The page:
AI technology innovations played a particularly important role in the fight against Covid-19, with more than 3,000 relevant patent applications filed. This year’s World Internet Conference which concluded in Wuzhen on November 24, also showcased AI applications such as driverless food deliveries employed during the lockdown

MERICS comment: Covid-19 acted as an additional catalyst for the rapid development of new AI applications. Beijing rapidly embraced data and AI-driven solutions – often at the cost of data privacy – to counter the epidemic, such as smart temperature screening systems and contact tracing tools. China’s “new infrastructure” initiative announced earlier this year also calls for the roll-out of information infrastructure for cloud computing and other industrial AI applications.

Despite China now leading the world in AI-related patent filings, the country still trails behind in regards to quality. The report also mainly points to China’s strengths in AI applications such as computer vision and autonomous vehicles, which significantly outweigh Chinese breakthroughs in fundamental AI research. While China’s patent numbers are impressive, they should not be equated to an overall leadership in AI capabilities.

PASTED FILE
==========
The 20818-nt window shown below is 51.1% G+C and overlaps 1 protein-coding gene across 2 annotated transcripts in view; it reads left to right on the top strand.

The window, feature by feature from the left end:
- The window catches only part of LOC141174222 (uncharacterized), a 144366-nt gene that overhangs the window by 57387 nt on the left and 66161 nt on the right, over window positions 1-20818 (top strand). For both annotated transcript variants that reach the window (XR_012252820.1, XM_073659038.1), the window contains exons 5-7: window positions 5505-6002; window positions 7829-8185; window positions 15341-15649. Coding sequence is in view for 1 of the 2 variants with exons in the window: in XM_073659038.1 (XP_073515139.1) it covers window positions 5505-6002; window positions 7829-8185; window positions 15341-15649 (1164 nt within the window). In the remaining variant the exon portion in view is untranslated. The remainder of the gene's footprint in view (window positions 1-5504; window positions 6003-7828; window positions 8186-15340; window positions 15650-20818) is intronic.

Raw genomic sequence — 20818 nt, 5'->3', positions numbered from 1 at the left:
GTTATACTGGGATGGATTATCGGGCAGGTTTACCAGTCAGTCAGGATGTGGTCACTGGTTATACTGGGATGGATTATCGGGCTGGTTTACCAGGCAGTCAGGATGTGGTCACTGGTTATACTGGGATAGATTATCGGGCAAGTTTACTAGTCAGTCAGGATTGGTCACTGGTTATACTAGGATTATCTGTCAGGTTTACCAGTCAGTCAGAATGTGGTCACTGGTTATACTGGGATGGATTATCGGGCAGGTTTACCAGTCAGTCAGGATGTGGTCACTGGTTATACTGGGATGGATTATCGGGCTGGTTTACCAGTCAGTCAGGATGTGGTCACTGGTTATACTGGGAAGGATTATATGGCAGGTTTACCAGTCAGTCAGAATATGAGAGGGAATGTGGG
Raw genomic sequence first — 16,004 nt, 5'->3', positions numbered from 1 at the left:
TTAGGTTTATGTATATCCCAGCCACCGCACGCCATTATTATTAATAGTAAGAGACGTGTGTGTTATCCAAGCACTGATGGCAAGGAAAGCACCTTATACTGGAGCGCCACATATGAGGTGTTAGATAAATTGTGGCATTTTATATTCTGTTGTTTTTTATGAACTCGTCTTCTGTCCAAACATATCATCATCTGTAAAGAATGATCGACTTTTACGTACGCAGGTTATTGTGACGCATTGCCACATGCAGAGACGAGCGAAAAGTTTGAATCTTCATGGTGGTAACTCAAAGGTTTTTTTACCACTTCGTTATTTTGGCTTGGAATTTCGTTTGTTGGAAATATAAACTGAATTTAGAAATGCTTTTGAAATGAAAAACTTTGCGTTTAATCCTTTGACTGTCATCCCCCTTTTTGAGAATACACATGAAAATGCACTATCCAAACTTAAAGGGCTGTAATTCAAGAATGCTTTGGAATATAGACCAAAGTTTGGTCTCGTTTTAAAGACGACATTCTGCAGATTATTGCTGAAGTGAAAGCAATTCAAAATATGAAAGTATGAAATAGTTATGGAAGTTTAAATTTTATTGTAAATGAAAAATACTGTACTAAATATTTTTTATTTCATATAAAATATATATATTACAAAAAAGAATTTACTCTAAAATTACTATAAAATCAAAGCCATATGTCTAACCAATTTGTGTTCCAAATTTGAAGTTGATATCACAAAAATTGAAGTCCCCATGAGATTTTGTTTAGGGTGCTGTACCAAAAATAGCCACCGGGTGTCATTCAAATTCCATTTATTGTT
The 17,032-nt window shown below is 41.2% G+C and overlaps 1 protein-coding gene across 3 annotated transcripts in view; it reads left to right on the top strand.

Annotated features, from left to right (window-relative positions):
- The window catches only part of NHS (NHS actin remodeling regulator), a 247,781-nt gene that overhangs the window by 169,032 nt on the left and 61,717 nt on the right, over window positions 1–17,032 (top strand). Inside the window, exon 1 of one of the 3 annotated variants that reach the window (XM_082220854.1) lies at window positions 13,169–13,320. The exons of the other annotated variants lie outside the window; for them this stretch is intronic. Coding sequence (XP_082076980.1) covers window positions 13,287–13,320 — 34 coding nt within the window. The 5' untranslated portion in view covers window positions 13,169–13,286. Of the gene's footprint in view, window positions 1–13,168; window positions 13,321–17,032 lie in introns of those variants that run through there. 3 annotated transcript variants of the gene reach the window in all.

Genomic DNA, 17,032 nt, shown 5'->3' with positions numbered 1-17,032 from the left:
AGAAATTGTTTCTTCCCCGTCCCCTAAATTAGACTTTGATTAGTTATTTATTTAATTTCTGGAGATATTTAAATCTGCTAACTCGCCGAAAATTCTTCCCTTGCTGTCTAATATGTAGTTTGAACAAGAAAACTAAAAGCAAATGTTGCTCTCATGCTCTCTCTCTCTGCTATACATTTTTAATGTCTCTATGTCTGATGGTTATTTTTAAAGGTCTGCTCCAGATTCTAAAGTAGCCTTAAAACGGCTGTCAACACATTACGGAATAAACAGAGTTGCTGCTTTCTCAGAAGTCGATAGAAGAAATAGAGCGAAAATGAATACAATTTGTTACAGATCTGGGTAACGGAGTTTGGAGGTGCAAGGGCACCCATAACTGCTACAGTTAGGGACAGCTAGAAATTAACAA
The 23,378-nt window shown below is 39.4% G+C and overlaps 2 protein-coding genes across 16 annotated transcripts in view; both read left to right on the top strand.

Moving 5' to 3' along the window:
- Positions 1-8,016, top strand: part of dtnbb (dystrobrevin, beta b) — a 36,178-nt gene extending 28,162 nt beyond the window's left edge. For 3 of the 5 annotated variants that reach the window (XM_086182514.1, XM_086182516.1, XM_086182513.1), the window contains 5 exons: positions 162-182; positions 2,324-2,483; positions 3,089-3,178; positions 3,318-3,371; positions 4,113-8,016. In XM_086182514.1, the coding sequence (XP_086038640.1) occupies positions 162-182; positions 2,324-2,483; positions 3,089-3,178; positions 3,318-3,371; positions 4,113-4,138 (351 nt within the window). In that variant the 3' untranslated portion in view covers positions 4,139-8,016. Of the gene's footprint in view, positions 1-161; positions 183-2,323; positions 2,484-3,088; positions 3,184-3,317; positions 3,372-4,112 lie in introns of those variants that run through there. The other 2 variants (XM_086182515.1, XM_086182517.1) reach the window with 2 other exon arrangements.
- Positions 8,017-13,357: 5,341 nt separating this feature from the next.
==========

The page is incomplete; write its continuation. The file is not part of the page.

Report name: 2020 Analysis Report on China’s AI Patent Technologies (2020人工智能中国专利技术分析报告) (Link)
Issuing bodies: China Industrial Control Systems Cyber Emergency Response Team, National Electronic Information Intellectual Property Innovation Platform
Date: November 13, 2020

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The MERICS China Industries Briefing is a monthly round-up of key developments in China’s industrial policy landscape and innovation system. It features brief analyses of the government’s industrial strategies, technology plans and policy guidelines that shape China’s industrial upgrading and economic trajectory. The briefing also captures corporate activities that are driving cooperation and competition between Chinese entities and their European counterparts.